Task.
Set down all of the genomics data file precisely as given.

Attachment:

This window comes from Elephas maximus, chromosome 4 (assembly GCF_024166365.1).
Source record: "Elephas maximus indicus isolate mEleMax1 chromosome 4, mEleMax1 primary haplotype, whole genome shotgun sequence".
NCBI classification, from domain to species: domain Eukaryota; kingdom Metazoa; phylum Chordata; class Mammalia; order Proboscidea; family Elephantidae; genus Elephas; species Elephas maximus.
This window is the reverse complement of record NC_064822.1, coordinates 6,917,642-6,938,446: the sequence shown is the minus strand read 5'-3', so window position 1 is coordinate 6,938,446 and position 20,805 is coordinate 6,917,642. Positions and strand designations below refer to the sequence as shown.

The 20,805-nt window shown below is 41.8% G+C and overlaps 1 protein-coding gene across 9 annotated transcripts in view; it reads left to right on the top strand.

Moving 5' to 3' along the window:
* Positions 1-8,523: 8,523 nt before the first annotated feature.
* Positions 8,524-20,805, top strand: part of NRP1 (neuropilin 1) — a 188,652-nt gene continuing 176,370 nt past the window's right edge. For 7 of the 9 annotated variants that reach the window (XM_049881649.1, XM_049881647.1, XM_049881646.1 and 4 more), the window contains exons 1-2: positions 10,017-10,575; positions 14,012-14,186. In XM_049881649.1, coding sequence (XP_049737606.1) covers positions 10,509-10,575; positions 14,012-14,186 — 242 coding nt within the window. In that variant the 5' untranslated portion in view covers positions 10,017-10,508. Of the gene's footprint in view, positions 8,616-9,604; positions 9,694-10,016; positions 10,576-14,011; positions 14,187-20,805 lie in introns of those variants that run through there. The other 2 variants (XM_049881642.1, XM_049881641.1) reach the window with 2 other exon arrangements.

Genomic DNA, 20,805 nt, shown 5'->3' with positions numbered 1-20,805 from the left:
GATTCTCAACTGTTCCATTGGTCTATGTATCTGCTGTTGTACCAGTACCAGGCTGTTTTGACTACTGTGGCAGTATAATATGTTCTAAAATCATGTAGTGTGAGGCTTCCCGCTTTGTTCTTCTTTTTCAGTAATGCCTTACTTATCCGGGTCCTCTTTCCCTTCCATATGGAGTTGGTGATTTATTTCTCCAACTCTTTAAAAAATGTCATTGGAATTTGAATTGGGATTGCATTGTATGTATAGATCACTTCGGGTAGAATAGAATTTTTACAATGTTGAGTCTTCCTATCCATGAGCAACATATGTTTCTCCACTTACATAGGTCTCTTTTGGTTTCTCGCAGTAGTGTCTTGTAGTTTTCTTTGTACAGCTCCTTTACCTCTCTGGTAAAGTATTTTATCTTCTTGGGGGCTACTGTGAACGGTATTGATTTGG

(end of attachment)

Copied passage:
This window comes from Elephas maximus, chromosome 4 (assembly GCF_024166365.1).
Source record: "Elephas maximus indicus isolate mEleMax1 chromosome 4, mEleMax1 primary haplotype, whole genome shotgun sequence".
NCBI classification, from domain to species: domain Eukaryota; kingdom Metazoa; phylum Chordata; class Mammalia; order Proboscidea; family Elephantidae; genus Elephas; species Elephas maximus.
This window is the reverse complement of record NC_064822.1, coordinates 6,917,642-6,938,446: the sequence shown is the minus strand read 5'-3', so window position 1 is coordinate 6,938,446 and position 20,805 is coordinate 6,917,642. Positions and strand designations below refer to the sequence as shown.

The 20,805-nt window shown below is 41.8% G+C and overlaps 1 protein-coding gene across 9 annotated transcripts in view; it reads left to right on the top strand.

Moving 5' to 3' along the window:
* Positions 1-8,523: 8,523 nt before the first annotated feature.
* Positions 8,524-20,805, top strand: part of NRP1 (neuropilin 1) — a 188,652-nt gene continuing 176,370 nt past the window's right edge. For 7 of the 9 annotated variants that reach the window (XM_049881649.1, XM_049881647.1, XM_049881646.1 and 4 more), the window contains exons 1-2: positions 10,017-10,575; positions 14,012-14,186. In XM_049881649.1, coding sequence (XP_049737606.1) covers positions 10,509-10,575; positions 14,012-14,186 — 242 coding nt within the window. In that variant the 5' untranslated portion in view covers positions 10,017-10,508. Of the gene's footprint in view, positions 8,616-9,604; positions 9,694-10,016; positions 10,576-14,011; positions 14,187-20,805 lie in introns of those variants that run through there. The other 2 variants (XM_049881642.1, XM_049881641.1) reach the window with 2 other exon arrangements.

Genomic DNA, 20,805 nt, shown 5'->3' with positions numbered 1-20,805 from the left:
GATTCTCAACTGTTCCATTGGTCTATGTATCTGCTGTTGTACCAGTACCAGGCTGTTTTGACTACTGTGGCAGTATAATATGTTCTAAAATCATGTAGTGTGAGGCTTCCCGCTTTGTTCTTCTTTTTCAGTAATGCCTTACTTATCCGGGTCCTCTTTCCCTTCCATATGGAGTTGGTGATTTATTTCTCCAACTCTTTAAAAAATGTCATTGGAATTTGAATTGGGATTGCATTGTATGTATAGATCACTTCGGGTAGAATAGAATTTTTACAATGTTGAGTCTTCCTATCCATGAGCAACATATGTTTCTCCACTTACATAGGTCTCTTTTGGTTTCTCGCAGTAGTGTCTTGTAGTTTTCTTTGTACAGCTCCTTTACCTCTCTGGTAAAGTATTTTATCTTCTTGGGGGCTACTGTGAACGGTATTGATTTGG